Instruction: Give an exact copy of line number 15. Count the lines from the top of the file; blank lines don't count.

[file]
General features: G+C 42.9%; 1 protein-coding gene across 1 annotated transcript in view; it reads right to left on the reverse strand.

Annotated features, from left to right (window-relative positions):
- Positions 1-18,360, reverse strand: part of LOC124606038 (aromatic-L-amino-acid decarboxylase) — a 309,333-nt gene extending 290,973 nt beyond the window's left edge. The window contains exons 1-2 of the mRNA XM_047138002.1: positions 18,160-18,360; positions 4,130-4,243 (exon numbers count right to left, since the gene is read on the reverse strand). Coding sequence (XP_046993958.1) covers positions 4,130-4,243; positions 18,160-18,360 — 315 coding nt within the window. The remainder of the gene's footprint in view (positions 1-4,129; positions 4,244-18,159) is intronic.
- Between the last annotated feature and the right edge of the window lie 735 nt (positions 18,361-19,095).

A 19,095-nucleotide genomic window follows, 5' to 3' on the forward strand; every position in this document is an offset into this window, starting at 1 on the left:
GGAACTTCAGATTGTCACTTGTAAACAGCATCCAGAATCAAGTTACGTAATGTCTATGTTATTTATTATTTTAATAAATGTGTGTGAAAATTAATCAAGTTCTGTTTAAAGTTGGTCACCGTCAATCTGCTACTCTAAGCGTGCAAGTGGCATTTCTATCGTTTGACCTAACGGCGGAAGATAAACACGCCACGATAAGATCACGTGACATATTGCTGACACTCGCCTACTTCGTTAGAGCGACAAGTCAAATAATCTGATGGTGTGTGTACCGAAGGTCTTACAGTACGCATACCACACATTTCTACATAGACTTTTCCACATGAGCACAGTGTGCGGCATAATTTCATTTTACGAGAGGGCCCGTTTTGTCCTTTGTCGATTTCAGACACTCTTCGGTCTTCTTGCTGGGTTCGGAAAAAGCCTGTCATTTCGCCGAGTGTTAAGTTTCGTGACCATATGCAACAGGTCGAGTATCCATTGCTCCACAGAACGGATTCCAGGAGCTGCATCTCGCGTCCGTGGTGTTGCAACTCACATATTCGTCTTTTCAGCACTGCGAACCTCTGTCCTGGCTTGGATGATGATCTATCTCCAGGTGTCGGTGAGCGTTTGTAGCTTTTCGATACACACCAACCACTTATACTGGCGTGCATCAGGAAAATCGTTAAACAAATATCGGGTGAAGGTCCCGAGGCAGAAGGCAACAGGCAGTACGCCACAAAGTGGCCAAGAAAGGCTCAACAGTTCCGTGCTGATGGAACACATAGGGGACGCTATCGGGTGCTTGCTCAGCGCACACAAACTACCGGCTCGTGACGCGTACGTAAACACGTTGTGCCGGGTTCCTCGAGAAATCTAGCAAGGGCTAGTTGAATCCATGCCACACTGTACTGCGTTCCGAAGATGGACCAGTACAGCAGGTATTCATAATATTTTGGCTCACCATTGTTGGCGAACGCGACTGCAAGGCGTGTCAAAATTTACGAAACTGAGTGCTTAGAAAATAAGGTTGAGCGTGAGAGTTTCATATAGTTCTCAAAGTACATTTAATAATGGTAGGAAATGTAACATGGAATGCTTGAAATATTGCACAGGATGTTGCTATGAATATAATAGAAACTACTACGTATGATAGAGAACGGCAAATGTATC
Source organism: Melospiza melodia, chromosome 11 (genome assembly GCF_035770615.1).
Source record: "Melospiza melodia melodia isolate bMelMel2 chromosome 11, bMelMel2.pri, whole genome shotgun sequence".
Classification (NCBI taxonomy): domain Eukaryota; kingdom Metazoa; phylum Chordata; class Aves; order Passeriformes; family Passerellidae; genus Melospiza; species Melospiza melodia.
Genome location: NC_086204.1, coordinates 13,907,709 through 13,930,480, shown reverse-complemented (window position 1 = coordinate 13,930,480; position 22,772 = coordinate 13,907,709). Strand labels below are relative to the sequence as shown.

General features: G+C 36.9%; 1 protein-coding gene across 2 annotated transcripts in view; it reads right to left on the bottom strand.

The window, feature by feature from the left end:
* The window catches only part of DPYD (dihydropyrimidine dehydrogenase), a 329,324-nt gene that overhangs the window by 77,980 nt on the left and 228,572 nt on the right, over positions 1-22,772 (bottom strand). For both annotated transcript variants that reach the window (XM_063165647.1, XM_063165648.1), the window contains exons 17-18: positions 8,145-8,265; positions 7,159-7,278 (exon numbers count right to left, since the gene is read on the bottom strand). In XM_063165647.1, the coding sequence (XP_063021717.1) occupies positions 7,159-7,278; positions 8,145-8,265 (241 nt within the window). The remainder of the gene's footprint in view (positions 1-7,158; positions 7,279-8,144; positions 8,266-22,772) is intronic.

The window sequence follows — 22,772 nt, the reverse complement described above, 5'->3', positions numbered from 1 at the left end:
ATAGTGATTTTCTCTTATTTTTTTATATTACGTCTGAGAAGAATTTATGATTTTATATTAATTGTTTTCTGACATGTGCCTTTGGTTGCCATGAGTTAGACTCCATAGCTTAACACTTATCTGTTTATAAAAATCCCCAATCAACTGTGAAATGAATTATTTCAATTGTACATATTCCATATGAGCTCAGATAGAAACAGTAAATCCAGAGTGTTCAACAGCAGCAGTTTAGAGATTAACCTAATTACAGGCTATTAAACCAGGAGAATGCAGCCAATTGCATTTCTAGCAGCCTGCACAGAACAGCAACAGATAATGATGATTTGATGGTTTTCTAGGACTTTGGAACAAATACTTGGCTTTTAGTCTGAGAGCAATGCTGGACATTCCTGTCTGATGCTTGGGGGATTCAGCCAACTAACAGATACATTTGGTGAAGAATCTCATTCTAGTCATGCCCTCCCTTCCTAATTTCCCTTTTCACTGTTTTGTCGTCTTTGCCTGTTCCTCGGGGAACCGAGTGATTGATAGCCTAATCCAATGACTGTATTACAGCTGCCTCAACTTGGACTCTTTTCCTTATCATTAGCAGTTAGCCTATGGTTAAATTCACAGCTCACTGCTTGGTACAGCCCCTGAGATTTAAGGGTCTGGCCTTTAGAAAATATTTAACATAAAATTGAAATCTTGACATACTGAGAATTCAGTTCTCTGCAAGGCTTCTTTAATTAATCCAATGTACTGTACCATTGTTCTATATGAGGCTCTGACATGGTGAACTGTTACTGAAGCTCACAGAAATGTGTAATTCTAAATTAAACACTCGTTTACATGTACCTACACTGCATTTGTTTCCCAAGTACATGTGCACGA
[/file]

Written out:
ATAGTGATTTTCTCTTATTTTTTTATATTACGTCTGAGAAGAATTTATGATTTTATATTAATTGTTTTCTGACATGTGCCTTTGGTTGCCATGAGTTAGACTCCATAGCTTAACACTTATCTGTTTATAAAAATCCCCAATCAACTGTGAAATGAATTATTTCAATTGTACATATTCCATATGAGCTCAGATAGAAACAGTAAATCCAGAGTGTTCAACAGCAGCAGTTTAGAGATTAACCTAATTACAGGCTATTAAACCAGGAGAATGCAGCCAATTGCATTTCTAGCAGCCTGCACAGAACAGCAACAGATAATGATGATTTGATGGTTTTCTAGGACTTTGGAACAAATACTTGGCTTTTAGTCTGAGAGCAATGCTGGACATTCCTGTCTGATGCTTGGGGGATTCAGCCAACTAACAGATACATTTGGTGAAGAATCTCATTCTAGTCATGCCCTCCCTTCCTAATTTCCCTTTTCACTGTTTTGTCGTCTTTGCCTGTTCCTCGGGGAACCGAGTGATTGATAGCCTAATCCAATGACTGTATTACAGCTGCCTCAACTTGGACTCTTTTCCTTATCATTAGCAGTTAGCCTATGGTTAAATTCACAGCTCACTGCTTGGTACAGCCCCTGAGATTTAAGGGTCTGGCCTTTAGAAAATATTTAACATAAAATTGAAATCTTGACATACTGAGAATTCAGTTCTCTGCAAGGCTTCTTTAATTAATCCAATGTACTGTACCATTGTTCTATATGAGGCTCTGACATGGTGAACTGTTACTGAAGCTCACAGAAATGTGTAATTCTAAATTAAACACTCGTTTACATGTACCTACACTGCATTTGTTTCCCAAGTACATGTGCACGA